Up | February 24, 2013
>>> a point been transparency in the age of social media .
>> it's a conflict of the times. these days when you've got social networks and everybody is able to find out that he did play basketball with his friends and who those friends were and who was on the five on five team and when you're able to find out things about what he had for breakfast via twitter or social, people think that means transparency also across the board. because i couldn't find out these things before about the president, now i should be able to find out about the drone program, i should be able to find out about anything anybody can tweet about. if we paid attention to twitter a little bit more, i think they would have found out they were invading bin laden . so people are thinking just because now we get this sort of new and sometimes unfetterred access because somebody has got a smartphone on them that now i should get access to any question i ever wanted to because now it's just so easy.
>> and i think actually in those clips we did show, that was the white house doing the noble work of holding the administration's feet to the fire. now, it took --
>> the press corps.
>> the press corps holding the feet to the fire. and as someone who -- i've spent six months investigating who the president has played basketball with as well as spent another six months investigating what the drone program is, there's two sets of information there. one is for the political elite washington class that's very fascinated with the palace intrigue that wants the information that only a finite number of people have. there are only a certain number of senior advisers to the president that have this information. that's what you need access to. and they're also into the gossipy things. and then you have these larger, big deed democracy questions about --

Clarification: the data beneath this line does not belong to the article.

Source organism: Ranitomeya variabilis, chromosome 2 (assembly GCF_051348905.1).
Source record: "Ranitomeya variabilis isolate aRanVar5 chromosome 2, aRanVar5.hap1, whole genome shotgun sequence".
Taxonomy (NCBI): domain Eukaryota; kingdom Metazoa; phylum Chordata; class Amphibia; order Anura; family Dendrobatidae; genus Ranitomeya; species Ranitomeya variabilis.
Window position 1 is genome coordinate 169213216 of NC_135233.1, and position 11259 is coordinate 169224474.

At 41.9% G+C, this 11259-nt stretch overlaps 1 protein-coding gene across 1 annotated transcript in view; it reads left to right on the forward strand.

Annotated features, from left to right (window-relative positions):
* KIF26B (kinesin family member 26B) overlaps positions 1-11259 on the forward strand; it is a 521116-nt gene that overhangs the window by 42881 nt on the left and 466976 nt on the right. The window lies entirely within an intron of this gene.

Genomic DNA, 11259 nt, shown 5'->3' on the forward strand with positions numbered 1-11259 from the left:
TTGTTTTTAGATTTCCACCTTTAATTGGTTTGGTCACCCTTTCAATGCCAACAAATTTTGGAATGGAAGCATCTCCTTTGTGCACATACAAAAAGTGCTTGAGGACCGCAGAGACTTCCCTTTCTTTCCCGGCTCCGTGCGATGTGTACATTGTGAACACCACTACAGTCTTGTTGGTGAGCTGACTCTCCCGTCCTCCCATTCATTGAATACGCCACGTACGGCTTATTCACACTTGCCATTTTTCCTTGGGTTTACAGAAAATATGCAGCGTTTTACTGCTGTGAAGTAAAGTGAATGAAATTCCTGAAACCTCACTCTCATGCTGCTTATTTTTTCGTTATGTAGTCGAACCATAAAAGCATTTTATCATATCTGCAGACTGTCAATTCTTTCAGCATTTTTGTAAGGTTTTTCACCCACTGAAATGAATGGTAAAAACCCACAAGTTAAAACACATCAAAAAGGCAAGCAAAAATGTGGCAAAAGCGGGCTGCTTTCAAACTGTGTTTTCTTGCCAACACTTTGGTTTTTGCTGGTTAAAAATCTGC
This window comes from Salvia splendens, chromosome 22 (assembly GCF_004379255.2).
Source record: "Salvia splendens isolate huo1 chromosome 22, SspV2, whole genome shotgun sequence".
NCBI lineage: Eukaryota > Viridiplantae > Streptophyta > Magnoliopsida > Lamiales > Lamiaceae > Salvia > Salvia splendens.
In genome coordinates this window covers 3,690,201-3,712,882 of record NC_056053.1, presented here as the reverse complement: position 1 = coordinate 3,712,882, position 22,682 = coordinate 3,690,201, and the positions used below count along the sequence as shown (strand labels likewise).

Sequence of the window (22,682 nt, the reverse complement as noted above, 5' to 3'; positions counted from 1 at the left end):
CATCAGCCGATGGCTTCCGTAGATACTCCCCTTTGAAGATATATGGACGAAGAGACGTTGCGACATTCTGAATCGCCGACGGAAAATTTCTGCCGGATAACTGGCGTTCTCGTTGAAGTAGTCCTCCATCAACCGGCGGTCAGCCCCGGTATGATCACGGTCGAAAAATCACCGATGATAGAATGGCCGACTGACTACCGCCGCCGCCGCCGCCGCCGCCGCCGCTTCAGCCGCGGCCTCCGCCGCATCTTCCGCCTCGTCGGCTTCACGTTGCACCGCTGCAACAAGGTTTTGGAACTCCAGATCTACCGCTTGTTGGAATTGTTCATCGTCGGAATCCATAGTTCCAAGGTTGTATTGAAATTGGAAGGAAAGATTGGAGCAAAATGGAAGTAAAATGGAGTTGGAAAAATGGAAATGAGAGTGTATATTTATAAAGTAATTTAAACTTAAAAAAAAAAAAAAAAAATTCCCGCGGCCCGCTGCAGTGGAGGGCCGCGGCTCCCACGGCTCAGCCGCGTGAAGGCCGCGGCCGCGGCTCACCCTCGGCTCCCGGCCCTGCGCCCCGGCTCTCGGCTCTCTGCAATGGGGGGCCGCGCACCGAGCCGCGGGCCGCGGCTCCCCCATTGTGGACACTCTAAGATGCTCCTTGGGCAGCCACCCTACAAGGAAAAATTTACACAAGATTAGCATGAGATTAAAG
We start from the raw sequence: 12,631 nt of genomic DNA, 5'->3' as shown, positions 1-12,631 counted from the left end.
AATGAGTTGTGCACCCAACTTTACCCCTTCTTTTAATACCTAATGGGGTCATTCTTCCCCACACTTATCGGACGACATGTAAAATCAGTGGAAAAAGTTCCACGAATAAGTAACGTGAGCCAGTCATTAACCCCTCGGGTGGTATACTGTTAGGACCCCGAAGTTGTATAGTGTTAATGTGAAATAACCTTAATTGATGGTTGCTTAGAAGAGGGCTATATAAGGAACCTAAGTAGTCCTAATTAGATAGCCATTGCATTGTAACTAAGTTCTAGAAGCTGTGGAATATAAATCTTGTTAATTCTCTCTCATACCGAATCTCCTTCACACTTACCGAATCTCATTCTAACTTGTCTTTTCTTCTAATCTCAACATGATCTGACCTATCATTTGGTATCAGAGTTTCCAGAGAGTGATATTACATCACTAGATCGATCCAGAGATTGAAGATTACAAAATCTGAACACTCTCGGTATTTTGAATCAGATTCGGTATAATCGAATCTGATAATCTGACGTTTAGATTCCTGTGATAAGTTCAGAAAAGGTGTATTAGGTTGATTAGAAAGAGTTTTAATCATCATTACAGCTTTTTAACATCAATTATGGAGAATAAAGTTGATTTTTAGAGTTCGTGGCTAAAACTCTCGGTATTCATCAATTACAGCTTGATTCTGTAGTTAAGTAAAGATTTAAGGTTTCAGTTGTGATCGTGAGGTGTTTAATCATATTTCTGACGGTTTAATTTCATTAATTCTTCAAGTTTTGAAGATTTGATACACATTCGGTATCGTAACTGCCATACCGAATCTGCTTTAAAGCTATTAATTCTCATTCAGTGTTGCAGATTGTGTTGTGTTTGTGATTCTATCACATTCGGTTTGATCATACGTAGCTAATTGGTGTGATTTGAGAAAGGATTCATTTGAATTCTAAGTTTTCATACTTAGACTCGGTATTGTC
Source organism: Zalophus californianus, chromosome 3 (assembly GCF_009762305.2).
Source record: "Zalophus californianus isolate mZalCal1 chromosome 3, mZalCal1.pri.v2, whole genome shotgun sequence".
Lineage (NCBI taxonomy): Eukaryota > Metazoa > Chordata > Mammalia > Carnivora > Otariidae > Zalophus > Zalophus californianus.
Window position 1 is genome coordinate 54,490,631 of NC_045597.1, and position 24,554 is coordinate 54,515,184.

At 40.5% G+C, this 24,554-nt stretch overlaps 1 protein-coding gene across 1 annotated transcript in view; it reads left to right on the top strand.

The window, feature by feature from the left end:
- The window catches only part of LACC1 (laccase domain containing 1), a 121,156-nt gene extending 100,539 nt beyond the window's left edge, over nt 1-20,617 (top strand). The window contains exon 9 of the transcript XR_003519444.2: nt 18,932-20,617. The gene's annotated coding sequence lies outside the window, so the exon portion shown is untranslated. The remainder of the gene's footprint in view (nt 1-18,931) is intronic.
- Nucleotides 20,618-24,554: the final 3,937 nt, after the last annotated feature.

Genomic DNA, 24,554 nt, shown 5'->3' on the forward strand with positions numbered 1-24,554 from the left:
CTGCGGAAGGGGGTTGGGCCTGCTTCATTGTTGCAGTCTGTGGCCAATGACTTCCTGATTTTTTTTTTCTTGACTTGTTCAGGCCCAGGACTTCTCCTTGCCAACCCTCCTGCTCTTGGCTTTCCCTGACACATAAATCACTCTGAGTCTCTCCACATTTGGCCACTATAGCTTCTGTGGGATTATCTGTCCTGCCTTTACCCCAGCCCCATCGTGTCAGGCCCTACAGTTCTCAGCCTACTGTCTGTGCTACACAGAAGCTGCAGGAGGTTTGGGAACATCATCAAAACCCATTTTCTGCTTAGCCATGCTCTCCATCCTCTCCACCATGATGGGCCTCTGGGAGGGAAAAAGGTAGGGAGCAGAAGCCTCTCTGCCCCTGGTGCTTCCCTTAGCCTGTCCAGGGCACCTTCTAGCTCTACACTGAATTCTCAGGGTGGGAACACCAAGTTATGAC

>> what is our government doing, who is it killing.
>> and those are things that i think are much more important.
>> and to bring it around i think to the first -- the first discussion, and i think the point you made, ana marie, is that in some ways the perverse tee is the fact that i don't get the names of tiger woods that become the story that force access much more than it's no one is acknowledging the drone program, right? robert, what i'm hearing from you and i think this makes sense, is that ultimately it is kind of political outcry that is the pressure that drives things, right? when you said, look, you can't just shut everybody out because people will get angry and that becomes the story, it does seem to me that these decisions really are based on political calculations. that's natural, it's a political office . that if people are angry and up in arms about not knowing about the drone program or that's creating political programs, you're going to see more about it, and if not, not.
>> yes. i think political pressure certainly. i want to maybe bifurcate this a bit and i don't want to compare the drone program to the notion that if you didn't see tiger woods somehow that causes you now to -- again --
>> that's my point.
>> but there's a white house briefing room for a reason. and let's be clear. in no other entity that i can think of in this country does somebody walk out there virtually every day and answer questions about different topics. and we do that not because we have to, but because that's how a democracy works. it only works if we're providing information on what the president and the administration are doing and how that affects people and it only works if the press corps asks questions of the administration which may lead to more transparency on things like the drone program.
>> msnbc contributor robert gibbs , former obama press secretary. that was a lot of fun this morning. i'd love to have you back at the table next time you're in new york.
>> chris, thanks for having me.
>>> anna marie cox and oscar joyner, really great to have you here. thanks. come back.
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